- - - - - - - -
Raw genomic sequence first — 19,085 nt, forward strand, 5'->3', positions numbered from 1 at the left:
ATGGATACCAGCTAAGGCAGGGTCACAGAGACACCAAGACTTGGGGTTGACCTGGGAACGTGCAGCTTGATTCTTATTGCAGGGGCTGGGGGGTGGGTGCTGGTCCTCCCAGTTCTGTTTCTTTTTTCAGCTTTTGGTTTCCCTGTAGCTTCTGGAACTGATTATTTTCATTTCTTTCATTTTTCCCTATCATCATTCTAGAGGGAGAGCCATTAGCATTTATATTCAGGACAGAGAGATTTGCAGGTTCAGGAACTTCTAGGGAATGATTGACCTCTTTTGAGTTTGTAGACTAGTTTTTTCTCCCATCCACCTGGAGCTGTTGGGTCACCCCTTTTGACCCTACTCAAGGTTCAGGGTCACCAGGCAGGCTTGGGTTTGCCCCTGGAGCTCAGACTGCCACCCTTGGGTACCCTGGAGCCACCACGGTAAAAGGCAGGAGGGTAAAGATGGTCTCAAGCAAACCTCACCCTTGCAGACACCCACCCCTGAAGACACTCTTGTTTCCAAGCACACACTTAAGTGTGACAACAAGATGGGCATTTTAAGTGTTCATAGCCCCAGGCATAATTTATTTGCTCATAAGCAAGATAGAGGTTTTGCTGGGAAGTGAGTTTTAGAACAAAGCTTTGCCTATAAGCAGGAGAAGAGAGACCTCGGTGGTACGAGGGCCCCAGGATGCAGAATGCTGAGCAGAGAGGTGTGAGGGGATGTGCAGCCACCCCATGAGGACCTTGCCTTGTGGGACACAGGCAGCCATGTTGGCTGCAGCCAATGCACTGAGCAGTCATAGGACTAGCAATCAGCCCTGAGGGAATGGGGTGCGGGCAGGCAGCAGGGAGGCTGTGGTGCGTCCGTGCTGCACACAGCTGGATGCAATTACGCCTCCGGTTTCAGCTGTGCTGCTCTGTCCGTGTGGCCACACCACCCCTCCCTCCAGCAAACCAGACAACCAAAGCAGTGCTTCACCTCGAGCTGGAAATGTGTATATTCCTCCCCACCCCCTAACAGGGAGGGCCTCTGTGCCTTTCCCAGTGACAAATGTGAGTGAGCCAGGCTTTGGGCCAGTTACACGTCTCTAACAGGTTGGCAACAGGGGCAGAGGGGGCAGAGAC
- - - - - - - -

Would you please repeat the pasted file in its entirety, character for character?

Raw genomic sequence first — 19,085 nt, forward strand, 5'->3', positions numbered from 1 at the left:
ATGGATACCAGCTAAGGCAGGGTCACAGAGACACCAAGACTTGGGGTTGACCTGGGAACGTGCAGCTTGATTCTTATTGCAGGGGCTGGGGGGTGGGTGCTGGTCCTCCCAGTTCTGTTTCTTTTTTCAGCTTTTGGTTTCCCTGTAGCTTCTGGAACTGATTATTTTCATTTCTTTCATTTTTCCCTATCATCATTCTAGAGGGAGAGCCATTAGCATTTATATTCAGGACAGAGAGATTTGCAGGTTCAGGAACTTCTAGGGAATGATTGACCTCTTTTGAGTTTGTAGACTAGTTTTTTCTCCCATCCACCTGGAGCTGTTGGGTCACCCCTTTTGACCCTACTCAAGGTTCAGGGTCACCAGGCAGGCTTGGGTTTGCCCCTGGAGCTCAGACTGCCACCCTTGGGTACCCTGGAGCCACCACGGTAAAAGGCAGGAGGGTAAAGATGGTCTCAAGCAAACCTCACCCTTGCAGACACCCACCCCTGAAGACACTCTTGTTTCCAAGCACACACTTAAGTGTGACAACAAGATGGGCATTTTAAGTGTTCATAGCCCCAGGCATAATTTATTTGCTCATAAGCAAGATAGAGGTTTTGCTGGGAAGTGAGTTTTAGAACAAAGCTTTGCCTATAAGCAGGAGAAGAGAGACCTCGGTGGTACGAGGGCCCCAGGATGCAGAATGCTGAGCAGAGAGGTGTGAGGGGATGTGCAGCCACCCCATGAGGACCTTGCCTTGTGGGACACAGGCAGCCATGTTGGCTGCAGCCAATGCACTGAGCAGTCATAGGACTAGCAATCAGCCCTGAGGGAATGGGGTGCGGGCAGGCAGCAGGGAGGCTGTGGTGCGTCCGTGCTGCACACAGCTGGATGCAATTACGCCTCCGGTTTCAGCTGTGCTGCTCTGTCCGTGTGGCCACACCACCCCTCCCTCCAGCAAACCAGACAACCAAAGCAGTGCTTCACCTCGAGCTGGAAATGTGTATATTCCTCCCCACCCCCTAACAGGGAGGGCCTCTGTGCCTTTCCCAGTGACAAATGTGAGTGAGCCAGGCTTTGGGCCAGTTACACGTCTCTAACAGGTTGGCAACAGGGGCAGAGGGGGCAGAGAC